Where in the sweet hell did you get THAT idea? Evolution produces society, which creates rights and wrongs for that society. That’s the entire point of Humanism: we have a collective interest in what we’ve determined to be right and wrong and we insist that our fellow human beings live within that general framework. Morality pre-dates, religion after all.

” In the no-God world view, you take what you can get away with.”

Interesting. That must be why there are so many secular and/or atheist charities out there….

“It would be a man made concept that can change with the times, heck change with the person.”

You mean like how it EXACTLY works in the world today? Or do you still not where clothing of mixed fabrics?

“Who says what you say is right/wrong is any more right/wrong than what anyone else says?”

Societal norms for the better of human kind says that, obviously.

“Funny how you never think about that when bashing Christians. Christians can’t be in the wrong if there is no such thing now can they?”

Oh, but they can, and are. Not always, but sometimes. Just like Jews, Muslims, and atheists too. Everyone is wrong at different times. No biggie, except when you try to take your wrong concepts and force them on someone else.

“Fortunately, there is a God”

Maybe so….

“and a true right and wrong.”

Hard to tell, since there’s been so many rights and wrongs to choose from. Do we go with the old testament decrees? The new testament decrees? Which branch of Christianity? Mormon? Catholic? Maybe something new age like Scientology. Or hey, maybe the Jews, Muslims, or Hindus have it right, or more right than you. After all, they certainly aren’t Godless and they make the same claim to authority you do. But, yeah, you’re probably right and they’re all wrong. That’s way more likely than ALL of you are wrong, right?

Anonymous Coward says:

Re: Re: The Godless amaze me

You miss my point about no right or wrong in the Godless world, maybe willfully? Society may say there is a right/wrong but there is no “real” right or wrong. It just shifts like the sand in the wind. So complaining you have the right to send emails, surf the net and make phone calls without the NSA monitoring you is just pissing in the wind. The NSA and the ruling class have more “rights” than you do apparently.

Morality does not pre-date religion. Much of what you are being told about history and evolution is conjecture and unproven theories. Go read Christian science sites to see all the evidence that the bible is right.

Societal norms for the “betterment” of society? Would those be the same ones that kill over a million unborn children every year? I guess you have no rights unless you are just lucky enough to make it out of the womb?

Dark Helmet (profile) says:

Re: Re: Re: The Godless amaze me

“It just shifts like the sand in the wind. So complaining you have the right to send emails, surf the net and make phone calls without the NSA monitoring you is just pissing in the wind. The NSA and the ruling class have more “rights” than you do apparently.”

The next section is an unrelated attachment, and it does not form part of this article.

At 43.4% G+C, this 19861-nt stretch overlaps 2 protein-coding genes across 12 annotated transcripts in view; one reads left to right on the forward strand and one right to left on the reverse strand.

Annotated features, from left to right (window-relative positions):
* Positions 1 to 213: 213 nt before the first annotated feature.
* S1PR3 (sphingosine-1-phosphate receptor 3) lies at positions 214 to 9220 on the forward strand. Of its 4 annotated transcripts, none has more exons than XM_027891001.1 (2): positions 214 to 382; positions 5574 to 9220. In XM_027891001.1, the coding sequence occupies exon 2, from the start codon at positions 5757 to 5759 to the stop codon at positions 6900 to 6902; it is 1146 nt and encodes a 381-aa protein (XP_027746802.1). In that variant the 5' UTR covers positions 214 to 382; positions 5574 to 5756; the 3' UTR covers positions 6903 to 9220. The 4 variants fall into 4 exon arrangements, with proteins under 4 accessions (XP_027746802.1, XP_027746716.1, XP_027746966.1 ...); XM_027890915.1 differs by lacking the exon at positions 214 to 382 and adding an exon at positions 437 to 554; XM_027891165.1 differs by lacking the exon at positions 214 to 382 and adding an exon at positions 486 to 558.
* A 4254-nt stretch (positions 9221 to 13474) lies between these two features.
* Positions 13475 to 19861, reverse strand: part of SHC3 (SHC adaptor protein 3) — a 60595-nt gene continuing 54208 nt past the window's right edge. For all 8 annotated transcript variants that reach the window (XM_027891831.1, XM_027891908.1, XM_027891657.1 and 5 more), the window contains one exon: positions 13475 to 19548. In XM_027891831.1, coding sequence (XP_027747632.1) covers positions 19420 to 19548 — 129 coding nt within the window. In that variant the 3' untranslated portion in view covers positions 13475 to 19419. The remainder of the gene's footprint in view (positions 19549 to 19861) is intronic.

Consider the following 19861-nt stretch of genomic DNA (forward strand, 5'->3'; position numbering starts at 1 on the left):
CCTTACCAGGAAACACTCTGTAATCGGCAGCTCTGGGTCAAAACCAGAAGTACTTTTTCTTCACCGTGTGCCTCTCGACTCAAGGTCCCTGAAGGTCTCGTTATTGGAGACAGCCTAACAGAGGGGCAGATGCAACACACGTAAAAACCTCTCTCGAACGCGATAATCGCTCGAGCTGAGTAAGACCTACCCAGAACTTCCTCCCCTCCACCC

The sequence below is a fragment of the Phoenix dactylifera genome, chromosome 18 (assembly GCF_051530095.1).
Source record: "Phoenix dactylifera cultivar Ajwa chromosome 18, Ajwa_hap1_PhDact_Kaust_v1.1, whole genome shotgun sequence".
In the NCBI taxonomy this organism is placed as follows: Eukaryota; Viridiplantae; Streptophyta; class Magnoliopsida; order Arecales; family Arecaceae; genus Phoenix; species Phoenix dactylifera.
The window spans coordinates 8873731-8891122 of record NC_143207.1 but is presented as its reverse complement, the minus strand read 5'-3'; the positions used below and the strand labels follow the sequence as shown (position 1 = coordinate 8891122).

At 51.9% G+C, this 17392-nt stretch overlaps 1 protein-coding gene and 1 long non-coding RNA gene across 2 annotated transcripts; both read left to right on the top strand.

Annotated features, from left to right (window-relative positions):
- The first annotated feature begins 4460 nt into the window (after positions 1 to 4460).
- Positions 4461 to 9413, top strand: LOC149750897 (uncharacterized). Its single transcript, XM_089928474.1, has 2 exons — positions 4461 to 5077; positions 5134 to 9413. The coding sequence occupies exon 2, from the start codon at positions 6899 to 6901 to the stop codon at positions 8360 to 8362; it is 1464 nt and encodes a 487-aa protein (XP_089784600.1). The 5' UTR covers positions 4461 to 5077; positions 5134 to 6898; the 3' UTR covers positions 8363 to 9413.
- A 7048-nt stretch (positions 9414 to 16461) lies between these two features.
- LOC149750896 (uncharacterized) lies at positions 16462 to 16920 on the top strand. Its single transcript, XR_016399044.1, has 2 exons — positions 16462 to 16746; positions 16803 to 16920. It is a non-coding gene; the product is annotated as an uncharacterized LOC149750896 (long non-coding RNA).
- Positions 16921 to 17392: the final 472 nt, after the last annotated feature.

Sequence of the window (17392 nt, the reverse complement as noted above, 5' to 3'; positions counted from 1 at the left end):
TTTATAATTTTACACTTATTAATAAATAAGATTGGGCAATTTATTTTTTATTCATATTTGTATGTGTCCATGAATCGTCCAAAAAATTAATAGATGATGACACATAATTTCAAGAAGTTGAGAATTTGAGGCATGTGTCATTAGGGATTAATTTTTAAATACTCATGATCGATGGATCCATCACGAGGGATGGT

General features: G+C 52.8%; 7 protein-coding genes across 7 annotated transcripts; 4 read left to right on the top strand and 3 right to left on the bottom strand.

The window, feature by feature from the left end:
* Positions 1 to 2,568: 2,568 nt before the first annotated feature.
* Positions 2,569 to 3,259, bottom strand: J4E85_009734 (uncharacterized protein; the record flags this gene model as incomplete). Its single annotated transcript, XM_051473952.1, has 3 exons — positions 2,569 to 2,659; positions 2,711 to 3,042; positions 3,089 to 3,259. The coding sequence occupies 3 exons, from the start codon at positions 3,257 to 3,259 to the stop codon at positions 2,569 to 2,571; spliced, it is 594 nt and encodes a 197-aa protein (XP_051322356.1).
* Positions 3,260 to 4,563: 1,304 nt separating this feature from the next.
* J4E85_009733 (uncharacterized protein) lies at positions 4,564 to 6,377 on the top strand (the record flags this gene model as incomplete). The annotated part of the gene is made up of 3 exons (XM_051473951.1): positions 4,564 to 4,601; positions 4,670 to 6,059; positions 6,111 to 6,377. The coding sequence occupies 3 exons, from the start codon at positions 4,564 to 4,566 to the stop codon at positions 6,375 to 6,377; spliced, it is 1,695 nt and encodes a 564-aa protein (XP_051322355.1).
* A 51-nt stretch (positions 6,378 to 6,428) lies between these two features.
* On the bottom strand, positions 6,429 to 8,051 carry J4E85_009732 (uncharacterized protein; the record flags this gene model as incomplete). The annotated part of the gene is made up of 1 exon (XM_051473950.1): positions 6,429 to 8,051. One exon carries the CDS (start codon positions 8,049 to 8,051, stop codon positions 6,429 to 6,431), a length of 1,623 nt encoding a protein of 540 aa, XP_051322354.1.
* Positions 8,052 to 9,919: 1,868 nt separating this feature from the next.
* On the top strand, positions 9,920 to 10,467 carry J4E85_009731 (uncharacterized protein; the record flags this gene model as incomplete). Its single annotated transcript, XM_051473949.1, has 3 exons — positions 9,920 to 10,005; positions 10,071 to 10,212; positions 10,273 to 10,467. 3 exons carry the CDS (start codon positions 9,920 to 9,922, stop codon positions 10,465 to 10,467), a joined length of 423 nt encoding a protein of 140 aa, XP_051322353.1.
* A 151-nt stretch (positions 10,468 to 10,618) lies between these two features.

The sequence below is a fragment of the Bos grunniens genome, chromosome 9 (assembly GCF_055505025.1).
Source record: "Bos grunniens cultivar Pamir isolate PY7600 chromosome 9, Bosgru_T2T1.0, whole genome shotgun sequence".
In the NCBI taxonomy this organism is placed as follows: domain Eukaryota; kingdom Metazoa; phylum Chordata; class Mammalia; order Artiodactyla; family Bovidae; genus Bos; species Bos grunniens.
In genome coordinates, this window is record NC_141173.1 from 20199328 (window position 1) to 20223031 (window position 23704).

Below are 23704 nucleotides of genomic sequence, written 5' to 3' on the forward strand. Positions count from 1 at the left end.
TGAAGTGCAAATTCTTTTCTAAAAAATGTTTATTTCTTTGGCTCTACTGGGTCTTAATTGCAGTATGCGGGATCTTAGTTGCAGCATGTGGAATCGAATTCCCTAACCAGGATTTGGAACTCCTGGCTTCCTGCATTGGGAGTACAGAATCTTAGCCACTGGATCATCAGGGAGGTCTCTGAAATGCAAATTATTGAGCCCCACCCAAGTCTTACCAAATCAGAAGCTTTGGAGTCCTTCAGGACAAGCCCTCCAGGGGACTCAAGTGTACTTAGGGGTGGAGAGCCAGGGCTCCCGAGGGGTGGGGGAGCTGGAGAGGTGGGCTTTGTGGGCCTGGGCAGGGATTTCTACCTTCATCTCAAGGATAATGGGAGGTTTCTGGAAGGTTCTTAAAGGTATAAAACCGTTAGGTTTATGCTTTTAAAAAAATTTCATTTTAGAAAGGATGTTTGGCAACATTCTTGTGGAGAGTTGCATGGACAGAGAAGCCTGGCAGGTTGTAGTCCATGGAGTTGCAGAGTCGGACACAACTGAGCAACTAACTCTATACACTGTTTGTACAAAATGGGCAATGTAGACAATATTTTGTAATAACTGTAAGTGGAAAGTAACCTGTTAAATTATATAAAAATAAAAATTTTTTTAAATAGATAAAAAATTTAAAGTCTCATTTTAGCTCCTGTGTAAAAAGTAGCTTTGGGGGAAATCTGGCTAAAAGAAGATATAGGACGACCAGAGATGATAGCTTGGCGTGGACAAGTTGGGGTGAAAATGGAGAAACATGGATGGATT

And you apparently missed my point, maybe willfully? The judge of right and wrong is the population under the question. The NSA may have the ability to monitor my communications, but that doesn’t make it “right”. In fact, we know it is wrong, because of the majority backlash against it by the American people. In America, Orwellian oversight by the NSA is wrong. Interestingly, Orwellian oversight by a cellestial dictator is NOT wrong where Christianity is concerned.

“Morality does not pre-date religion.”

Of course it does. Take the 10 commandments. One of them is “do not murder”. The story (disproven by archeology) says that Moses handed that commandment down from God during the exodus. Do you REALLY think the Jewish people could have even made it to that sermon if they were under the impression that murder was okay? Morality is inate, not prescribed by a deity or religion.

“Much of what you are being told about history and evolution is conjecture and unproven theories.”

Not sure what history you’re referring to, but evolution is an established natural occurrence that is undisputed by the general scientific community. Please tell me you aren’t one of those “the earth is 10k years old” people….

“Go read Christian science sites to see all the evidence that the bible is right.”

I’m familiar with Christian science and why that is a misnomer….

Anonymous Coward says:

Re: Re: Re:2 The Godless amaze me

Is the judge of right and wrong the same society that gasped in disbelief when they found out in the late 70’s that the Chinese killed baby girls in order to have boys? Is this the same society that celebrates Roe v. Wade?

Is this the society that is split down the middle politically? Is this the society that is split on the Treyvon vs. Zimmerman verdict? Is this the society that says drugs are bad and thus illegal, yet a large percentage of the population does drugs?